“Official” Twitter account impersonating President Halimah Yacob removed by Twitter
Look carefully for the blue tick before retweeting.
Halloween Horror Nights 7
29 September 2017 - 29 October 2017, 1930-0130
Universal Studios Singapore
Samsung Showcases "Joy in everyday art"
29 September 2017 - 17 October 2017, 1030-2200
It seems like every world leader these days has a Twitter account.
Even though the microblogging site has lost some ground to Instagram and (previously) Snapchat, it’s still a useful tool to deliver (short and) important policy messages and better connect with the public.
So it’s no surprise that Singapore’s new President, Halimah Yacob, would set up a Twitter account of her own.
But it wasn’t this one, which carried the handle @President_Yacob:
This account tweeted its first two messages on Monday, Sep. 18, which you can see below:
Twitter has since taken down this account for impersonation — it had by then amassed in excess of 240 followers.
If you saw the account while it was still active, you would have noticed a few warning signs to indicate that it is not legitimate.
Firstly, it does not have the blue tick Twitter usually gives to verify certain profiles. These ticks indicate that the account is genuine and really does belong to the person it claims to represent. Verified accounts have a blue tick symbol beside their names. For example:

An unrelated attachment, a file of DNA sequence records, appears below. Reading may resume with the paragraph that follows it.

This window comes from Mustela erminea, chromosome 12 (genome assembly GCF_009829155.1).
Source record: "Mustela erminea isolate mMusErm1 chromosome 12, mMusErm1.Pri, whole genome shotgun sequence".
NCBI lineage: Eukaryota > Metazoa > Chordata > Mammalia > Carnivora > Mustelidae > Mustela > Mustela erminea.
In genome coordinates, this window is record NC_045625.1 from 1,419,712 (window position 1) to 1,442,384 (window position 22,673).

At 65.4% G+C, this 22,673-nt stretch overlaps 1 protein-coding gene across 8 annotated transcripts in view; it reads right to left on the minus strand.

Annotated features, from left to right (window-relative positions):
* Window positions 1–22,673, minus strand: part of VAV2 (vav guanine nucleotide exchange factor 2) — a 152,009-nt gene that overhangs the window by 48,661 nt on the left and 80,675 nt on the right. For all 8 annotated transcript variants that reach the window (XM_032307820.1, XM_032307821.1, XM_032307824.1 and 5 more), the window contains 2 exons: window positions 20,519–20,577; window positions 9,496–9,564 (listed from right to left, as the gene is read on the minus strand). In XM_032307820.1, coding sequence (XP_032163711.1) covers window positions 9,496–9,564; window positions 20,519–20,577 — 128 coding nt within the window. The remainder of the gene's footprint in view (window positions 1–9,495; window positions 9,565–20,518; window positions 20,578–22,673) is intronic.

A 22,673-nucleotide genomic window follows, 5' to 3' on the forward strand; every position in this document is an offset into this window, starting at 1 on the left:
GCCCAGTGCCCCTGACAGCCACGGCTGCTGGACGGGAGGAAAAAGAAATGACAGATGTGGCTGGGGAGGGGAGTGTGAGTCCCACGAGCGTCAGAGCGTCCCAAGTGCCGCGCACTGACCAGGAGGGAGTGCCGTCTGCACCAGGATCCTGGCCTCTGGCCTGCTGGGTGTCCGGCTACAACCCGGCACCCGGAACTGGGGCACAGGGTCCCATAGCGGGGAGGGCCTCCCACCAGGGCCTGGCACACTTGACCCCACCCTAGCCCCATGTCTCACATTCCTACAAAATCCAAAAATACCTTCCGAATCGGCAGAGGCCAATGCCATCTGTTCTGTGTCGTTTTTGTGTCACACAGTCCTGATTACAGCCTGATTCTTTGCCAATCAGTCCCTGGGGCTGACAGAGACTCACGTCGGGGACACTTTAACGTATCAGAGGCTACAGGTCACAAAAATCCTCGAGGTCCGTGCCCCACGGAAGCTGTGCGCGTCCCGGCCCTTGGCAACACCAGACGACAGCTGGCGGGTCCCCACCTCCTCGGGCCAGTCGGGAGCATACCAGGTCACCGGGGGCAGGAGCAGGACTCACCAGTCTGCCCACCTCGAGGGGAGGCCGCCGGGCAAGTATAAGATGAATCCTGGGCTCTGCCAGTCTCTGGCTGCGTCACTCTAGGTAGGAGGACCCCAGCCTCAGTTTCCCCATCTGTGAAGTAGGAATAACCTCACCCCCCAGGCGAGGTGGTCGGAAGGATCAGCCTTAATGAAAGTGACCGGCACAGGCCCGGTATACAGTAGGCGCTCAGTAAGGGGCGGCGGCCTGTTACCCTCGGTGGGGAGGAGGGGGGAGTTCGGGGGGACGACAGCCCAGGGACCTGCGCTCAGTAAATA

And if that account tweets something, the blue tick will show up beside the Twitter handle on the tweet as well:
— Lee Hsien Loong (@leehsienloong) September 16, 2017
As you can see, the Twitter profile above that claimed to be our new president, even though it said it was her “official Twitter handle”, did not have the verified tick.
Another revealing detail is that Twitter lets you see when its accounts are created. And this profile was created in May 2017.
That was quite some time before Halimah officially confirmed in August that she intended to run for the Presidency. However, Yahoo Singapore previously reported that Halimah had thought about running since March 2017, quoting an unnamed source within the PAP.
This isn’t the only profile bearing Halimah’s name on Twitter, actually. A search turns up one other, created in March 2010 with zero tweets.
More impersonations on Instagram
Twitter is not the only social media platform with dubious accounts, of course. Instagram also has more than its fair share, although Halimah does have an official Instagram account, as evidenced by the blue tick symbol:
Twitter doesn’t ban all fake accounts, however. Parody accounts are allowed, as long as they clearly indicate that they are a parody and do not claim to be the real person. Take for example the parody accounts of PM Lee and the Straits Times.
Looks like Minister Khaw Boon Wan has arrived on time.
— Fake PM Lee (@Fake_PMLee) August 9, 2017
It tweets outrageous things, but it’s allowed to stay up as it has stated clearly that it’s a fake account.
Mothership has confirmed that the @President_Yacob profile is not legitimate and that it has been taken down by Twitter for impersonation. We’re also aware that President Halimah will have an official Twitter account, which has not yet been activated.
Top image via screenshot from Twitter.